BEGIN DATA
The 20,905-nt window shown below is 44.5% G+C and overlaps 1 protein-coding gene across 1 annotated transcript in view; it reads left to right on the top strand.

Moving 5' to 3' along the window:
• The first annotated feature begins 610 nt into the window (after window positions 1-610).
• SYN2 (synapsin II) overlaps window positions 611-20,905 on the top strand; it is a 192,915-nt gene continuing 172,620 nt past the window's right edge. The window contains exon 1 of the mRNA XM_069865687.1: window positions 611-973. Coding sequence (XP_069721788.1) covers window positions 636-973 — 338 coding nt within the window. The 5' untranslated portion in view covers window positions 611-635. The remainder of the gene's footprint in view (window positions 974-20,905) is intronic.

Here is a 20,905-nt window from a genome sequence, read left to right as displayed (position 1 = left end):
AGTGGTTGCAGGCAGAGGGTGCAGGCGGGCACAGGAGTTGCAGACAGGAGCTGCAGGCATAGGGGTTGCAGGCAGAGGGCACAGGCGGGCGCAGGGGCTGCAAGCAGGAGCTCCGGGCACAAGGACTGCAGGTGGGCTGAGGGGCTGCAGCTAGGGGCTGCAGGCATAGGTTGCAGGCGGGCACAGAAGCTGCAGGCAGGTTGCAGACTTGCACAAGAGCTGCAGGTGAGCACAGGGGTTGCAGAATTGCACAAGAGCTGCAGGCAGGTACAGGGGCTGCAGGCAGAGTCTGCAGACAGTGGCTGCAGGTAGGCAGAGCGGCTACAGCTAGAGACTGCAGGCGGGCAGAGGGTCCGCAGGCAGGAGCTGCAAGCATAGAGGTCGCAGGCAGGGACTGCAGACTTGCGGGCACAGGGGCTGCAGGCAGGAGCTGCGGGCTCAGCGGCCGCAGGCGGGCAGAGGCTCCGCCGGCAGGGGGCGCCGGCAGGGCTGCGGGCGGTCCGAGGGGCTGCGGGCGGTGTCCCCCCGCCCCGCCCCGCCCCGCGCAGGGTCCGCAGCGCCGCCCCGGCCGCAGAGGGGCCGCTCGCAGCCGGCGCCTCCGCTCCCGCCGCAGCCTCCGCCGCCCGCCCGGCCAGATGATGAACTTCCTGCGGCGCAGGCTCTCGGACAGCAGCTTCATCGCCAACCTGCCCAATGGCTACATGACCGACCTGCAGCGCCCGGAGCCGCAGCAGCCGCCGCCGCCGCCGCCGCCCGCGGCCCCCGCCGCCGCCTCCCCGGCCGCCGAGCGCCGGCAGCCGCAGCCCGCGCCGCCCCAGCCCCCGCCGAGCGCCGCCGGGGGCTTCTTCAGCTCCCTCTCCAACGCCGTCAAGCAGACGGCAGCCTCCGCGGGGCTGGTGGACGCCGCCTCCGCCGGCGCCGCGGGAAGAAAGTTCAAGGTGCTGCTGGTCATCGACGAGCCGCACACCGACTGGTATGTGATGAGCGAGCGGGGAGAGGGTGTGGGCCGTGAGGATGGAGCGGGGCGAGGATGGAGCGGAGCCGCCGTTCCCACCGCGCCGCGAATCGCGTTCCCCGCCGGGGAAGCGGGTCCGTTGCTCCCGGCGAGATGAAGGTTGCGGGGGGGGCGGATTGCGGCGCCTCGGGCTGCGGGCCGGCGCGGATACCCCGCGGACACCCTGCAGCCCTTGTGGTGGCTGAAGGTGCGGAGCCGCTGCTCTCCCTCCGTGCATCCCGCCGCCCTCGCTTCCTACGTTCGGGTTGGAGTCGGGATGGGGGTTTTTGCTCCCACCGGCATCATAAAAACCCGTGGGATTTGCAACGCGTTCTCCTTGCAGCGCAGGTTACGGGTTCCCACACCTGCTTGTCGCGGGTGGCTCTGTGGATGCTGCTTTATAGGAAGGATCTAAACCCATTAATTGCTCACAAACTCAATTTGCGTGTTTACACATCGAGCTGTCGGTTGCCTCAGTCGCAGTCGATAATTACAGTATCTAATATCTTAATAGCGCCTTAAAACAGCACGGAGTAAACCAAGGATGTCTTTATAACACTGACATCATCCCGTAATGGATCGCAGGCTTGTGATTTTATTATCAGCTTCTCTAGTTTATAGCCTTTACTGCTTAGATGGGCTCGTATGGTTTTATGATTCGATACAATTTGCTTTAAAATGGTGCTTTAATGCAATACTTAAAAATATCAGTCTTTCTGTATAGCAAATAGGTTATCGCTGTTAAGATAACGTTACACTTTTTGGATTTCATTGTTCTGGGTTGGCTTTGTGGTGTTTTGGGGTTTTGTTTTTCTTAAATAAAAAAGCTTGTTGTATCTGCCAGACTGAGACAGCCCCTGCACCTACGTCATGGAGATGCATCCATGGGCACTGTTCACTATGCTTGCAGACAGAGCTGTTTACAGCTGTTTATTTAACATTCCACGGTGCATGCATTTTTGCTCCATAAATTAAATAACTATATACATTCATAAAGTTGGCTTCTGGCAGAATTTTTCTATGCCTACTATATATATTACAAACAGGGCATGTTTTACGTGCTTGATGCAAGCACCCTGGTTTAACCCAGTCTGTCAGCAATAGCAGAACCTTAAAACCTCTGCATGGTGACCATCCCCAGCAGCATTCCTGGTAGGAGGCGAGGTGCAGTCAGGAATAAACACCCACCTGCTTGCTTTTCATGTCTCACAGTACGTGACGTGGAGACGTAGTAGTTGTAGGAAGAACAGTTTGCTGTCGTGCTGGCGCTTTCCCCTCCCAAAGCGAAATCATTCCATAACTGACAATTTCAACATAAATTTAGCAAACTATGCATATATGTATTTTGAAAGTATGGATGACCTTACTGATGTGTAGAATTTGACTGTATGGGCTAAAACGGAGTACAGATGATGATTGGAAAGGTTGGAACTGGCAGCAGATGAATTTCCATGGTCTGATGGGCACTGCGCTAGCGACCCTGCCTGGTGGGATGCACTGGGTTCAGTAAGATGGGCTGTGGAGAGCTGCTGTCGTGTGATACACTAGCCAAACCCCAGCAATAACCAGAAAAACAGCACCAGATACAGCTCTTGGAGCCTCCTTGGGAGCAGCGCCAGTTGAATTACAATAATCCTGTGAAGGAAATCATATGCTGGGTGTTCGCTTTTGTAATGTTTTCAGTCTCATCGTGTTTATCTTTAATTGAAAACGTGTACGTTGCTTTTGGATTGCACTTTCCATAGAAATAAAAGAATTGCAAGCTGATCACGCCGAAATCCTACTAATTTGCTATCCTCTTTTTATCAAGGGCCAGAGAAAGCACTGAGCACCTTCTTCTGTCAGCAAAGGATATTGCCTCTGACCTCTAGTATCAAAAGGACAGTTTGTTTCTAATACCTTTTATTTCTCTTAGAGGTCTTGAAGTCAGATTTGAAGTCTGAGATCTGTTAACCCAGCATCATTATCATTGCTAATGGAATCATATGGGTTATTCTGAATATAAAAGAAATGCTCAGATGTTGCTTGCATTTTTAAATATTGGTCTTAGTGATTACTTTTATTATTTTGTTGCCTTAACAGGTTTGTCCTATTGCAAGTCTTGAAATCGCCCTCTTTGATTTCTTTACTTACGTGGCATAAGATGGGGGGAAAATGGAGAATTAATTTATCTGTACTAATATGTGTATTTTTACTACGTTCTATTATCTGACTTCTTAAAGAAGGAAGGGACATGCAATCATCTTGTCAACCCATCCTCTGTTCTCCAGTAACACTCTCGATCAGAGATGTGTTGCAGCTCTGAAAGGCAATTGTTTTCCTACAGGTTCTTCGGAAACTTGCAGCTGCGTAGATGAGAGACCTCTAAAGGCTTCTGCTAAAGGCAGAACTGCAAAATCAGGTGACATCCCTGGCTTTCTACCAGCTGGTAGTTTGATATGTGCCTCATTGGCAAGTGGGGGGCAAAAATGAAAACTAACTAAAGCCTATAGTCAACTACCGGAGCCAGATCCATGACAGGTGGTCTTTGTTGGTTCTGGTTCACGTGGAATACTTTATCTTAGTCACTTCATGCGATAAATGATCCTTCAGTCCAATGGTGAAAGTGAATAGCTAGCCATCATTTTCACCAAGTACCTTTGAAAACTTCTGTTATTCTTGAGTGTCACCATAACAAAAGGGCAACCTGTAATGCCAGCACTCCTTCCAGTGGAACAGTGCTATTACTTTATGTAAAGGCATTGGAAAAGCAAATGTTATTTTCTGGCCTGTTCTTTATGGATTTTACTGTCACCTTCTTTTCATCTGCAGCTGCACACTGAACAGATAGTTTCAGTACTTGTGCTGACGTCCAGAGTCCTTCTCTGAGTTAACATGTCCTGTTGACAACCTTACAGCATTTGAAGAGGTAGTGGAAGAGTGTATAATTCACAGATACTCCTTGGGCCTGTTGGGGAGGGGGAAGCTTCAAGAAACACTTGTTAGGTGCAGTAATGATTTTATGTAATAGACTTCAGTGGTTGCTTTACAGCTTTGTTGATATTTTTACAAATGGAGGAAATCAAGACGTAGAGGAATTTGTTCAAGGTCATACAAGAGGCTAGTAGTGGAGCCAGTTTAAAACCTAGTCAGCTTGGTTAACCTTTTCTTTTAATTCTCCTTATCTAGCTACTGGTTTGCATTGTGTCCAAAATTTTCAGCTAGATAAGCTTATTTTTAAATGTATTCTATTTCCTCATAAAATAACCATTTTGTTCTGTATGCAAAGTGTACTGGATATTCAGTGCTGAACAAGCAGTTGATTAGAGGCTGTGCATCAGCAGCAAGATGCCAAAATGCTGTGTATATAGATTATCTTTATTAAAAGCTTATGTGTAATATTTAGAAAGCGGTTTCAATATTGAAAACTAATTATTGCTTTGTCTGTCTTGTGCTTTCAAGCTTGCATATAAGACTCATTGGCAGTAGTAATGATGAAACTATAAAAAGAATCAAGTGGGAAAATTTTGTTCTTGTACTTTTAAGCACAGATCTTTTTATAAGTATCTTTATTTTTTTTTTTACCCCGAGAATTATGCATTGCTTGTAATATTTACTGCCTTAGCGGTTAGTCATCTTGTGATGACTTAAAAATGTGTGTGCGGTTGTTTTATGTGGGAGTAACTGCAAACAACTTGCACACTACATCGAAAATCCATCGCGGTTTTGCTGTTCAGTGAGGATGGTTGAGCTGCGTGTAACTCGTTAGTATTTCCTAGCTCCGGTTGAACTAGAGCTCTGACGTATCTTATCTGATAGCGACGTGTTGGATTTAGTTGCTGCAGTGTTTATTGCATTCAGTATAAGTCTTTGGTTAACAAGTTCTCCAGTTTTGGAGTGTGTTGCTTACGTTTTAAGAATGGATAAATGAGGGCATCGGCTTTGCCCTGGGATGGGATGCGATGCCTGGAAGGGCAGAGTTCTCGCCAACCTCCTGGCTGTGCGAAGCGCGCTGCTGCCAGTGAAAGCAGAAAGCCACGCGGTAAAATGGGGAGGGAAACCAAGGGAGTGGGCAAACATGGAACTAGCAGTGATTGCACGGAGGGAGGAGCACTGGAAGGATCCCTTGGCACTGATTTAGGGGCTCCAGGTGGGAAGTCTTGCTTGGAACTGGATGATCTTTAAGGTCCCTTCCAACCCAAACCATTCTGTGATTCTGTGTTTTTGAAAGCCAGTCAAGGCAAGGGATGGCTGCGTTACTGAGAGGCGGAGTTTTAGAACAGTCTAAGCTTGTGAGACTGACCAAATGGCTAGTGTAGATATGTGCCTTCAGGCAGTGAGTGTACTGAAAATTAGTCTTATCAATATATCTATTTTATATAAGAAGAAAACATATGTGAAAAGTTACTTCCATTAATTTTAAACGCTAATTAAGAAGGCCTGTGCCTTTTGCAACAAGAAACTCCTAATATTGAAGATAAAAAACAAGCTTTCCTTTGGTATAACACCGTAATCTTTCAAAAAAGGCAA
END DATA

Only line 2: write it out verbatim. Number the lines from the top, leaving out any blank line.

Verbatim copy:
Moving 5' to 3' along the window: